This is a daemon running within the OpenBMC environment. It uses a well-defined configuration file to control the temperature of the tray components to keep them within operating conditions. It may require coordination with host-side tooling and OpenBMC.
The BMC will run a daemon that controls the fans by pre-defined zones. The application will use thermal control, such that each defined zone is kept within a range and adjusted based on thermal information provided from locally readable sensors as well as host-provided information over an IPMI OEM command.
A system (or tray) will be broken out into one or more zones, specified via configuration files or dbus. Each zone will contain at least one fan and at least one temperature sensor and some device margins. The sensor data can be provided via sysfs, dbus, or through IPMI. In either case, default margins should be provided in case of failure or other unknown situation.
The system will run a control loop for each zone with the attempt to maintain the temperature within that zone within the margin for the devices specified.
The software will run as a multi-threaded daemon that runs a control loop for each zone, and has a master thread which listens for dbus messages. Each zone will require at least one fan that it exclusively controls, however, zones can share temperature sensors.
In this figure the communications channels between swampd and ipmid and phosphor-hwmon are laid out.
A configuration file will need to exist for each board.
Each zone must have at least one fan that it exclusively controls. Each zone must have at least one temperature sensor, but they may be shared.
The internal thermometers specified can be read via sysfs or dbus.
Due to data center requirements, the delta between the outgoing air temperature and the environmental air temperature must be no greater than 15C.
IPMI Access to Phosphor-pid-control
Set Sensor Value
Tools needs to update the thermal controller with information not necessarily available to the BMC. This will comprise of a list of temperature (or margin?) sensors that are updated by the set sensor command. Because they don't represent real sensors in the system, the set sensor handler can simply broadcast the update as a properties update on dbus when it receives the command over IPMI.
Set Fan PWM
A tool can override a specific fan's PWM when we implement the set sensor IPMI command pathway.
Get Fan Tach
A tool can read fan_tach through the normal IPMI interface presently exported for sensors.
Sensor Update Loop
The plan is to listen for fan_tach updates for each fan in a background thread. This will receive an update from phosphor-hwmon each time it updates any sensor it cares about.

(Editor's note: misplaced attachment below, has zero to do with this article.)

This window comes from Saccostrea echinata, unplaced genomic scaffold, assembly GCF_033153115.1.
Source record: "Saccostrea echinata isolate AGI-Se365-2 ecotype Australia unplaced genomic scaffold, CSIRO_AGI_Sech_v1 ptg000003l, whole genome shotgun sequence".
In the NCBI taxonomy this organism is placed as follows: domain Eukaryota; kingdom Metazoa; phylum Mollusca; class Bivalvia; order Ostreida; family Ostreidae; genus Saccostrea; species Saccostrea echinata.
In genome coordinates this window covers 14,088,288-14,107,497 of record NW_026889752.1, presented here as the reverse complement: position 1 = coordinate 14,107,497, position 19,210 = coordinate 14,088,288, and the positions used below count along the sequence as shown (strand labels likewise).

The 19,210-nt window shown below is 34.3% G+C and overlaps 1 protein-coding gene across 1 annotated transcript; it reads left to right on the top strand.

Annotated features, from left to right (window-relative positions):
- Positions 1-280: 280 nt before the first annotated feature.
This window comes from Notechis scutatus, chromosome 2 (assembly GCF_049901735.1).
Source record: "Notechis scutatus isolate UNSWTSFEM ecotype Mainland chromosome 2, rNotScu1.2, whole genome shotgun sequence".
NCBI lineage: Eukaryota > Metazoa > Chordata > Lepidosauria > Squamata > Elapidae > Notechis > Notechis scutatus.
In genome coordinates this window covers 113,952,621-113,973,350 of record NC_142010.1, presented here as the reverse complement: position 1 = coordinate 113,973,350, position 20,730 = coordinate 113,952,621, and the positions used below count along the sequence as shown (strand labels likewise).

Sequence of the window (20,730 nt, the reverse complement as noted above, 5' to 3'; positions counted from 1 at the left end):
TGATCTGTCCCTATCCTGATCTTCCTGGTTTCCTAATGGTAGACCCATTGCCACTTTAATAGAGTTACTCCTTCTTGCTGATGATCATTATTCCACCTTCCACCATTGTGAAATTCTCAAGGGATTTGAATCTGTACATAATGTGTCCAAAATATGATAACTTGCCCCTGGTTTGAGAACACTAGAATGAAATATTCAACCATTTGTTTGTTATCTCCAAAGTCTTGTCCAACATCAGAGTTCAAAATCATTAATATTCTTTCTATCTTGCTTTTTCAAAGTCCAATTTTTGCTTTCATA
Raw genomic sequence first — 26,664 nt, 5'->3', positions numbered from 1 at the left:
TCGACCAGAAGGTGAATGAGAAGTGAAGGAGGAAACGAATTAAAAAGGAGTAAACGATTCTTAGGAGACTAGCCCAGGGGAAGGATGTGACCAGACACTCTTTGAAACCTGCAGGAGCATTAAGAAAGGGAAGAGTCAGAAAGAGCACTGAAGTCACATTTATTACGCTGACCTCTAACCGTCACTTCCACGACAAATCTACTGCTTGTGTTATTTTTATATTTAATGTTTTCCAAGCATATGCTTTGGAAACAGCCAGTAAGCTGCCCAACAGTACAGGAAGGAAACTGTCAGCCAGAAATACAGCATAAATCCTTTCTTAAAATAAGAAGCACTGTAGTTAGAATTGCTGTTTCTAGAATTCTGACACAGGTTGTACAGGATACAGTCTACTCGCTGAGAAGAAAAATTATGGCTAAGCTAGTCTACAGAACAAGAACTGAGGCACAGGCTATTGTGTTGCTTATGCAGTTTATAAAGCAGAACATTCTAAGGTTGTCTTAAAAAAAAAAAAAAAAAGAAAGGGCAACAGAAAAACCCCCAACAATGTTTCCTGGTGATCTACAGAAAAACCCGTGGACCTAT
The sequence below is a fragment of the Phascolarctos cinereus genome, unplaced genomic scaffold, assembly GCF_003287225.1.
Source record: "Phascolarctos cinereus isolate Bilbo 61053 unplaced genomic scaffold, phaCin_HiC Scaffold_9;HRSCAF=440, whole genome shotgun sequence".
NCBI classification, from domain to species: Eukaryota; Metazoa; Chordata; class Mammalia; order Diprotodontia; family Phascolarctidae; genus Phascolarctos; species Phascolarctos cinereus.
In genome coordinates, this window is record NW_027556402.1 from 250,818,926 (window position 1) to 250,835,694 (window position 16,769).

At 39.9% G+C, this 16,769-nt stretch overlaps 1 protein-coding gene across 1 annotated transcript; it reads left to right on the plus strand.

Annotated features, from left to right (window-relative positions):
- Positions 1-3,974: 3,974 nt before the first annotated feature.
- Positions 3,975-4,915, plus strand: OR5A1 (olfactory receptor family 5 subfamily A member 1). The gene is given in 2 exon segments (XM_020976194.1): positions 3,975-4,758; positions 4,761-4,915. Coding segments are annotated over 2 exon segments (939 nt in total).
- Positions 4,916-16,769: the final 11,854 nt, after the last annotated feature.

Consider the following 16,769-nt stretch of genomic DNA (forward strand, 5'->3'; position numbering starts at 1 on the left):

By default phosphor-hwmon reads each sensor in turn and then sleeps for 1 second. We'll be updating phosphor-hwmon to sleep for a shorter period -- how short though is still TBD. We'll also be updating phosphor-hwmon to support pwm as a target.
Thermal Control Loops
Each zone will require a control loop that monitors the associated thermals and controls the fan(s). The EC PID loop is designed to hit the fans 10 times per second to drive them to the desired value and read the sensors once per second. We'll be receiving sensor updates with such regularly, however, at present it takes ~0.13s to read all 8 fans. Which can't be read constantly without bringing the system to its knees -- in that all CPU cycles would be spent reading the fans. TBD on how frequently we'll be reading the fan sensors and the impact this will have.
The main thread will manage the other threads, and process the initial configuration files. It will also register a dbus handler for the OEM message.
Enabling Logging & Tuning
By default, swampd won't log information. To enable logging pass "-l" on the command line with a parameter that is the folder into which to write the logs.
The log files will be named
To enable tuning, pass "-t" on the command line.
See Logging & Tuning for more information.
The code is broken out into modules as follows:
dbus- Any read or write interface that uses dbus primarily.
experiments- Small execution paths that allow for fan examination including how quickly fans respond to changes.
ipmi- Manual control for any zone is handled by receiving an IPMI message. This holds the ipmid provider for receiving those messages and sending them onto swampd.
notimpl- These are read-only and write-only interface implementations that can be dropped into a pluggable sensor to make it complete.
pid- This contains all the PID associated code, including the zone definition, controller definition, and the PID computational code.
scripts- This contains the scripts that convert YAML into C++.
sensors- This contains a couple of sensor types including the pluggable sensor's definition. It also holds the sensor manager.
sysfs- This contains code that reads from or writes to sysfs.
threads- Most of swampd's threads run in this method where there's just a dbus bus that we manage.
Example System Configurations
Two Margin Sensors Into Three Fans (Non-Step PID)
A single zone system where multiple margin thermal sensors are fed into one PID
that generates the output RPM for a set of fans controlled by one PID.
margin sensors as input to thermal pid
fleeting0+---->+-------+ +-------+ Thermal PID sampled
| min()+--->+ PID | slower rate.
| RPM setpoint
Current RPM v
The Fan PID fan0+---> | New PWM +-->fan0
samples at a | | |
faster rate fan1+---> PID +---------->--->fan1
speeding up the | | |
fans. fan2+---> | +-->fan2
^ +--------+ +
RPM updated by PWM.